H&B: Jimmy, you’ve been in the business for a long time. How has technology changed the game?
JH: Technology has become so advanced in comparison to when I first started out fishing. Along with the development of monofilament line in the 1960s, we as anglers have been in a constant learning curve especially with the introduction of advanced electronics. I can remember when Carl Lowrance first invented the depth finder, which he called the Little Green Box, way back in the late ‘50s where you had to keep the boat still and hold the transducer over the side to get a depth reading. Today we have high-resolution touchscreens with sidescan, mapping, and navigation technology like Garmin’s new Panoptix LiveScope where I can see my lure and the fish along with structure on live real-time scanning sonar images. It’s just incredible, I’m even attending a course just to learn how to use the thing. There’ve been so many advancements in fishing technology since I started out 50 years ago, but without a doubt, the electronics have been the game changer.
H&B: What new-school tricks does Jimmy Houston like now?
JH: It’s funny you ask that, because I’ve noticed over the years that a lot of techniques the younger guys consider new school we were using in some form or another decades ago that have just been rediscovered. For example, the drop shot rig was just a catfishing rig, and the hot new shakey head bait was something we were throwing back in the ‘70s we called a jig-n-worm. This was even before worm weights had holes in them! Yeah I’m talking real old school. We used to rig crème worms on weighted jig heads as back in those days it was believed that bass ate the worm tail first so we would let the fish take it and run with it before setting the hook but later learned that wasn’t the case. Eventually a guy from Texas drilled a hole in the weight so the line could feed though it and voila! You guessed it created the Texas rig we’re still using today!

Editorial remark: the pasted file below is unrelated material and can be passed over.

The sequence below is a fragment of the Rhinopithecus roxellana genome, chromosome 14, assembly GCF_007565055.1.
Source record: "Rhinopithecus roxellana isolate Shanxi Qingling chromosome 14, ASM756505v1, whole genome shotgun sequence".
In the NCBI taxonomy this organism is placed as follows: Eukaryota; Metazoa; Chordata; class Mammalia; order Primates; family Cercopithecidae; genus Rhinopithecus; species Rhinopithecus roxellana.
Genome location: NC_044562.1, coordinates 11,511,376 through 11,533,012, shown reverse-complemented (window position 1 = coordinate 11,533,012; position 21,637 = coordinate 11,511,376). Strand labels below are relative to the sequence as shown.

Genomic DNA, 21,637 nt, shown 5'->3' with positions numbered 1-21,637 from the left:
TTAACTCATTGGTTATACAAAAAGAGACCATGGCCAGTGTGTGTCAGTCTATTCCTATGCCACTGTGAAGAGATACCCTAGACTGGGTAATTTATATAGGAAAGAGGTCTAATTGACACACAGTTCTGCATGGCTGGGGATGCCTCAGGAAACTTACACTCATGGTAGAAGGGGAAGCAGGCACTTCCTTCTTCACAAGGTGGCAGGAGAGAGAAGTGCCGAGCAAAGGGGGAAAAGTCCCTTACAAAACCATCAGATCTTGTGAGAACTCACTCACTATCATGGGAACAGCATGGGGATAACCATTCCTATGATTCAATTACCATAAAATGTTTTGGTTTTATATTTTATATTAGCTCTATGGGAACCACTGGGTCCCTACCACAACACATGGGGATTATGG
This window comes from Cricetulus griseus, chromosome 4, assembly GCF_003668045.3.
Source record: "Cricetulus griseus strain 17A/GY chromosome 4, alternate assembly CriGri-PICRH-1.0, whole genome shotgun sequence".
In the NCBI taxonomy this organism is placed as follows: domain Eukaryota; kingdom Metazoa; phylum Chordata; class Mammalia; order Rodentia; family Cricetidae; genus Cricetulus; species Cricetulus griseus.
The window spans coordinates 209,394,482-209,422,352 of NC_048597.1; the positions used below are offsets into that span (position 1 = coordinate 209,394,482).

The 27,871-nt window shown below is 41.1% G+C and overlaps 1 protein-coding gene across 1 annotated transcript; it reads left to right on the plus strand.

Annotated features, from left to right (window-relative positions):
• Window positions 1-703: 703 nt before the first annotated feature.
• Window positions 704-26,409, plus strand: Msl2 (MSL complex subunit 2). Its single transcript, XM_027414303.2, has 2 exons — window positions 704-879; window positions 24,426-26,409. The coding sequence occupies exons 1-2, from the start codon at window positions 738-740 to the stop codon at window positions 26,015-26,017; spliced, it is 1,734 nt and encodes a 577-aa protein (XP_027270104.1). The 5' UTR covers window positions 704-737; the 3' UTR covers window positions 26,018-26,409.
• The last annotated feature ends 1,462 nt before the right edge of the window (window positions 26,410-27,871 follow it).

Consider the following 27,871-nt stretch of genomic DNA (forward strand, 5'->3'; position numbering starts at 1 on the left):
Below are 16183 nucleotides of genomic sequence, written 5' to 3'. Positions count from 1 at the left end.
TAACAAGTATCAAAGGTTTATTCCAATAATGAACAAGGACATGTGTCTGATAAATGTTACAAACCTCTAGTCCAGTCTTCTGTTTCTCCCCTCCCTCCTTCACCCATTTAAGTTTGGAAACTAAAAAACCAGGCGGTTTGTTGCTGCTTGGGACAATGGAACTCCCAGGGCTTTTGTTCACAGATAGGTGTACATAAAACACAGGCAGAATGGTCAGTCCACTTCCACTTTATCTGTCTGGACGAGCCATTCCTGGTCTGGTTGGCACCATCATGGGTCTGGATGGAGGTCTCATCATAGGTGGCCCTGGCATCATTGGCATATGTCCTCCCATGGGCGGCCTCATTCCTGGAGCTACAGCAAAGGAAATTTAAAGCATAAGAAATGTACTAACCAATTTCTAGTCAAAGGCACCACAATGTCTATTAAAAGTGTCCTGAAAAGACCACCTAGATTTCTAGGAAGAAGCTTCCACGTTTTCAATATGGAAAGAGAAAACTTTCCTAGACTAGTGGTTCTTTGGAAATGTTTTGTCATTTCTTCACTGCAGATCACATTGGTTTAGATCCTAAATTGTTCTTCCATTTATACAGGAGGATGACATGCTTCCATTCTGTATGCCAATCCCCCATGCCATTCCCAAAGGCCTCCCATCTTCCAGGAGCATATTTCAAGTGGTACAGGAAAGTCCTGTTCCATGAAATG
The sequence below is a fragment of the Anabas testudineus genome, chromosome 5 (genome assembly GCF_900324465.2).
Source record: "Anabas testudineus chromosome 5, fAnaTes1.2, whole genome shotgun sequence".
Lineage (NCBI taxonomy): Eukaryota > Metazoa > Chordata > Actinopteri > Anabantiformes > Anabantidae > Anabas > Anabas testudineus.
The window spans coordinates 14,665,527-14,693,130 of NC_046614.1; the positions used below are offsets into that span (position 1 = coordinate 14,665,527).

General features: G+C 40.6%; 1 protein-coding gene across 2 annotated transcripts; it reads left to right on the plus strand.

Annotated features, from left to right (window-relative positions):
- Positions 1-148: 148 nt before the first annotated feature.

H&B: What’s Jimmy Houston’s best advice for success?
JH: Learn how to become proficient with one technique. Go fishing as often as you can to develop the mechanical skills like casting accuracy and situational awareness that is so important in tournament fishing. Practice, practice, practice. Regardless of the technology, the more time on the water you actually have to employ the techniques, the better you will become. Fisherman today have so much more of an advantage with accessing information from the internet and YouTube, but a good caster is still a good caster. No matter how advanced the technology you are using, it won’t cast that lure where it needs to go for you. Learn the information, then apply that knowledge using as much time on the water you can get day in and day out.